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Let $f:X\longrightarrow \mathbf{P}^1$ be a finite morphism of schemes. If $f$ is etale and $X$ is connected, we can show that $f$ is an isomorphism. That is, the projective line is simply connected. I would like to know if something more general can be said about $f$ if it is not assumed to be etale.

In this generality, it seems quite hard. But what if we assume $X$ to be also the projective line for example? Is it true that $f$ is then of the form $[x:y]\mapsto [x^n:y^n]$ in some sense?

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If $f$ is not etale then $X$ can be any complete curve. In fact if the base field is algebraically closed then just the choice of a non-constant element in the function field of a curve $X$ will give you a finite map to the projective line. – Maharana Apr 12 '10 at 4:01
up vote 6 down vote accepted

No because $f$ can be ramified pretty much anywhere. Just think of a random rational function $f=p(x)/q(x)$ with $p,q$ coprime polynomials, $p$ non-constant and $q$ non-zero. That gives a finite morphism from the projective line to itself that is in general much more complicated than the map you suggest.

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Of course. Well it was nice hoping for it. – Ariyan Javanpeykar Apr 11 '10 at 16:33
If f has only two branch points and if the base field has characteristic 0 or bigger than deg f, then the result you expectd is true. – Qing Liu Apr 12 '10 at 3:16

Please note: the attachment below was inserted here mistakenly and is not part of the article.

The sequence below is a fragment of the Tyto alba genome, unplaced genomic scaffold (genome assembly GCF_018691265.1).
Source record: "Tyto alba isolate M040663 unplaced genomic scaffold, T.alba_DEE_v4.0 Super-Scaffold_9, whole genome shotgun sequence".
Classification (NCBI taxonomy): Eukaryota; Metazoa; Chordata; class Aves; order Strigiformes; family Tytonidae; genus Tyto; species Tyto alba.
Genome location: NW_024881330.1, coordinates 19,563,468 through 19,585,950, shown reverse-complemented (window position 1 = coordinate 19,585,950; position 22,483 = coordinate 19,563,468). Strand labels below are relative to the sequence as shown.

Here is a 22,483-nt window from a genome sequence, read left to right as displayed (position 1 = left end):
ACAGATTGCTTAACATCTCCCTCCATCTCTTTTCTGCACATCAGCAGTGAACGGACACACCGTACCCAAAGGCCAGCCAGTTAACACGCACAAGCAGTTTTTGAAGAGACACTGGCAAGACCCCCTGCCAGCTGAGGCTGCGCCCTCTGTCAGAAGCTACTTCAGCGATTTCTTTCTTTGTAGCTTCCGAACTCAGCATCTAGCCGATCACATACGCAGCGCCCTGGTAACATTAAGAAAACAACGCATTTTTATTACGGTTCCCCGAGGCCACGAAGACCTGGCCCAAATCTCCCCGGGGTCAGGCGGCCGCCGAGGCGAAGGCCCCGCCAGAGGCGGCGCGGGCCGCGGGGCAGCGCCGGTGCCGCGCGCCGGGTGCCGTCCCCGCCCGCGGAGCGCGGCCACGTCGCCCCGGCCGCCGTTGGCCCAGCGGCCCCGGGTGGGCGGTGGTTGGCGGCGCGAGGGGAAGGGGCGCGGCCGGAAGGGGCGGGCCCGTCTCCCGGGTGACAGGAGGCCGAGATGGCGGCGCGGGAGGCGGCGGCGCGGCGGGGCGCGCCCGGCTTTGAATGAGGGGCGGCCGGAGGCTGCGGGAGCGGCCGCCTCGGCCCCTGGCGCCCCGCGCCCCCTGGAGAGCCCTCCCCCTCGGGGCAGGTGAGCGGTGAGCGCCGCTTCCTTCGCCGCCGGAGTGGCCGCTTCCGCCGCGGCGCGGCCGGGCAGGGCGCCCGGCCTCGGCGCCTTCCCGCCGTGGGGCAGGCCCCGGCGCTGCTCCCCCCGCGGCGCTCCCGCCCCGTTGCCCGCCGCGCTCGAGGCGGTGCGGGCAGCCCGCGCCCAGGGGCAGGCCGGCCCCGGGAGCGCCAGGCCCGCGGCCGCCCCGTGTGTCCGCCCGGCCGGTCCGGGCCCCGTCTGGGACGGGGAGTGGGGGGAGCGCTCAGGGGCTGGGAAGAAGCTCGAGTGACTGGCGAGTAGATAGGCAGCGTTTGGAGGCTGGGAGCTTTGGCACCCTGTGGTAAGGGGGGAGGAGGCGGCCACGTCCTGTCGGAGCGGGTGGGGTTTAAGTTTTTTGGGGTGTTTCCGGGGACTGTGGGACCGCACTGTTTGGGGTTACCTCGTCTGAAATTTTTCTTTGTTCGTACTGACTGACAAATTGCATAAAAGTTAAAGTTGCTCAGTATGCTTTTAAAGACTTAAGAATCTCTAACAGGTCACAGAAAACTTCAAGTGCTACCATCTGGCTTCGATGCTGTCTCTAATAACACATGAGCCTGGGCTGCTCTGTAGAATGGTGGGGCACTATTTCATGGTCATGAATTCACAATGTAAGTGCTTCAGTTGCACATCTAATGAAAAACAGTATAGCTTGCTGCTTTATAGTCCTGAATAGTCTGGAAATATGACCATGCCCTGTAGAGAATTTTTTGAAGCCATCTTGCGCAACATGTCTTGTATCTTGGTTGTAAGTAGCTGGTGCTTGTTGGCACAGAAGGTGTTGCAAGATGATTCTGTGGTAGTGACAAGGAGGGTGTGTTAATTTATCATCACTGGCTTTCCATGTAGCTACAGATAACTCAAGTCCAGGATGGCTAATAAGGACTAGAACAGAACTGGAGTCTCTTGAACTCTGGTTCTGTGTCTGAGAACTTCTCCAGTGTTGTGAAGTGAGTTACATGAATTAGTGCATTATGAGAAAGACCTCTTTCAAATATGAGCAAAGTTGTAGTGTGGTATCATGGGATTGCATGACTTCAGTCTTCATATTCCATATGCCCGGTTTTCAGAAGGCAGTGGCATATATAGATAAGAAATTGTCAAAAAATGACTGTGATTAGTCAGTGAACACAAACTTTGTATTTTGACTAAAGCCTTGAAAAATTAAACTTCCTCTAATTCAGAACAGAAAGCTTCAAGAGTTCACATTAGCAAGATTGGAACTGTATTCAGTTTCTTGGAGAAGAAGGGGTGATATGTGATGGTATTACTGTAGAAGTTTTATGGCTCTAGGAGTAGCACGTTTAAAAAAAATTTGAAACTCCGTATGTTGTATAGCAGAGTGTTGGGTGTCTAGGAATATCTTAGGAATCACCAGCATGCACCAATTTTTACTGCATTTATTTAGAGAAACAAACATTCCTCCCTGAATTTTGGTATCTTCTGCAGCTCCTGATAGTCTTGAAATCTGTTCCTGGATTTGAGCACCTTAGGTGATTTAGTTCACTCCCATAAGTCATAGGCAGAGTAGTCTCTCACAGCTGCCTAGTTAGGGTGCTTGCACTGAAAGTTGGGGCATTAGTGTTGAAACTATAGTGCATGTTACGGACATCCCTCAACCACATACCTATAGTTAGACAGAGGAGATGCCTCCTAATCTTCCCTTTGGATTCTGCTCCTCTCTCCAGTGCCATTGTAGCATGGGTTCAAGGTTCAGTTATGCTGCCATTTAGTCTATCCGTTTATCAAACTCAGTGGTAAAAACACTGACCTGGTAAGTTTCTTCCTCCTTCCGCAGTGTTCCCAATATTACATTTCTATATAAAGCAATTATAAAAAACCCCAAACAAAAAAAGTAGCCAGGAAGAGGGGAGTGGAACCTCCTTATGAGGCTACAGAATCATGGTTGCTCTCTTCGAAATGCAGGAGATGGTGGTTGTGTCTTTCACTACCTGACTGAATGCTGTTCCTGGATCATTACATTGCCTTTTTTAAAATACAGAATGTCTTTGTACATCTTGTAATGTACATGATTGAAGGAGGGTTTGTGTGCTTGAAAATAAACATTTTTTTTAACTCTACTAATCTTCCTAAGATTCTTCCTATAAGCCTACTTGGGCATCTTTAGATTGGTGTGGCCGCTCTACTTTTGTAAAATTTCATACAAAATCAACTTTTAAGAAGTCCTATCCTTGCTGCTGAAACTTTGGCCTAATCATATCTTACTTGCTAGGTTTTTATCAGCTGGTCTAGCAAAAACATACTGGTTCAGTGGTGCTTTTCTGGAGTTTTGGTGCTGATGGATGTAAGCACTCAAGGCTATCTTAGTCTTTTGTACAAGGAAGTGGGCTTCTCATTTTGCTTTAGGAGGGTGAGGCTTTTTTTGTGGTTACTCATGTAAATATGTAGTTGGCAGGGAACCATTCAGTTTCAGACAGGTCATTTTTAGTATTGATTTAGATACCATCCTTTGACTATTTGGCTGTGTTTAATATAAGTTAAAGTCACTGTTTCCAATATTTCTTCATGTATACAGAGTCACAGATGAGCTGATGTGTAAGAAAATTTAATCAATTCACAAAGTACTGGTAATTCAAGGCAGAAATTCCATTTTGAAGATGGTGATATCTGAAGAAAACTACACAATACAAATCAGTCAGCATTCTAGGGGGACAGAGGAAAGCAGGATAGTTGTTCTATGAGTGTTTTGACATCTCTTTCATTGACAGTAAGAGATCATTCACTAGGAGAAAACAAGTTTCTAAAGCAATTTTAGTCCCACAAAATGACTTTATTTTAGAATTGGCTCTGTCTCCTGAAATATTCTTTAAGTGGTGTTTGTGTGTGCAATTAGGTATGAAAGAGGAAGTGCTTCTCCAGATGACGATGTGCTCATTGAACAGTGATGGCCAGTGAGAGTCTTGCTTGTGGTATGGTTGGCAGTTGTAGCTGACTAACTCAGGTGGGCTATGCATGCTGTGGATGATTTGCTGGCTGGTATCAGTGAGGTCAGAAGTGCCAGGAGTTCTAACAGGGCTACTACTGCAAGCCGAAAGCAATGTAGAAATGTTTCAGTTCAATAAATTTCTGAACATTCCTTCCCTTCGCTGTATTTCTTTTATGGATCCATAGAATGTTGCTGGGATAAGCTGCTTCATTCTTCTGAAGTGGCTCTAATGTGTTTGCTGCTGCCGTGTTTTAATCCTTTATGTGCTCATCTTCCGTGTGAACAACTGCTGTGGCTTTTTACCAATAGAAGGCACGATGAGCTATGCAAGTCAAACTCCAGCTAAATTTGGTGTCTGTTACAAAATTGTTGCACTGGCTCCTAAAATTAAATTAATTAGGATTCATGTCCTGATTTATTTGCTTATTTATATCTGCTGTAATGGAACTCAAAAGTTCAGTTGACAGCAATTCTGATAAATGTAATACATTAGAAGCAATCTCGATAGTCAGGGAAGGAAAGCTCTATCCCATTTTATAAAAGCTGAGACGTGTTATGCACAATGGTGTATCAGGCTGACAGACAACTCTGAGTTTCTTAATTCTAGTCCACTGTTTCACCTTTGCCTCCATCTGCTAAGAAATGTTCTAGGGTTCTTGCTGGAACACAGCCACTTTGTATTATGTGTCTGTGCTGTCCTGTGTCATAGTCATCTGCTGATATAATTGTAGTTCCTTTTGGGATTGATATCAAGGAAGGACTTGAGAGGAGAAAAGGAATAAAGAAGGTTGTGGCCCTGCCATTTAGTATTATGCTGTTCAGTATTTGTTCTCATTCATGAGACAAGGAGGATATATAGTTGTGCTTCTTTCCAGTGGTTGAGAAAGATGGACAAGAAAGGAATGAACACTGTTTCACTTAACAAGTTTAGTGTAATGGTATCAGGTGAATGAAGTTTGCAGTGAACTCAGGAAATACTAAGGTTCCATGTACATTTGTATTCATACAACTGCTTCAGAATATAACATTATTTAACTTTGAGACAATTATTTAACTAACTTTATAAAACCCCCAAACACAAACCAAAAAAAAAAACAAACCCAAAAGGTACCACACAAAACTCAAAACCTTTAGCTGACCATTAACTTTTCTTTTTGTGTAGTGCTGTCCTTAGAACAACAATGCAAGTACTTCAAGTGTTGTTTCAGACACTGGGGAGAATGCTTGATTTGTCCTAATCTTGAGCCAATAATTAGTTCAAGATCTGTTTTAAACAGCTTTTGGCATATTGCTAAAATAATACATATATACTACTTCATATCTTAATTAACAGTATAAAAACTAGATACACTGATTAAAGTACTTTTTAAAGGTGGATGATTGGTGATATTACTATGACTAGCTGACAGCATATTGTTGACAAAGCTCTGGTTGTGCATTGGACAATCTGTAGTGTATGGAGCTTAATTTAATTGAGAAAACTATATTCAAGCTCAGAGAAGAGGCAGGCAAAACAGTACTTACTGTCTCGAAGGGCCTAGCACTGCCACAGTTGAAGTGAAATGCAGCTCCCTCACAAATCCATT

The question seems a bit vague, so let me also add one in addition to answers by Maharana, Kevin Buzzard and Qing Liu.

One simple but the most useful result for this kind of situation is the Riemann-Hurwitz formula, that relates the genus of X, genus of P^1 and the ramification points. See Hartshorne's chapter 4, or probably R. Narasimhan's book on Compact Riemann surfaces.

I encourage Ariyan to look at the general Riemann-Hurwitz formula for any nonconstant holomorphic maps from X to Y, where X and Y are both compact Riemann surfaces, and look at various consequences of this theorem.

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I already looked at Hartshorne. That's actually where I got the "inspiration" to ask the question. Basically, there the Hurwitz formula is applied to show that f is an isomorphism when it is etale. I do admit that the question is kind of vague. (There is a reason why I ask this question though. It has to do with push-forward maps in K-theory and intersection theory.) Anyway, thnx for the reference on Narasimhan's book. I'll take a look at it. – Ariyan Javanpeykar Apr 12 '10 at 9:47

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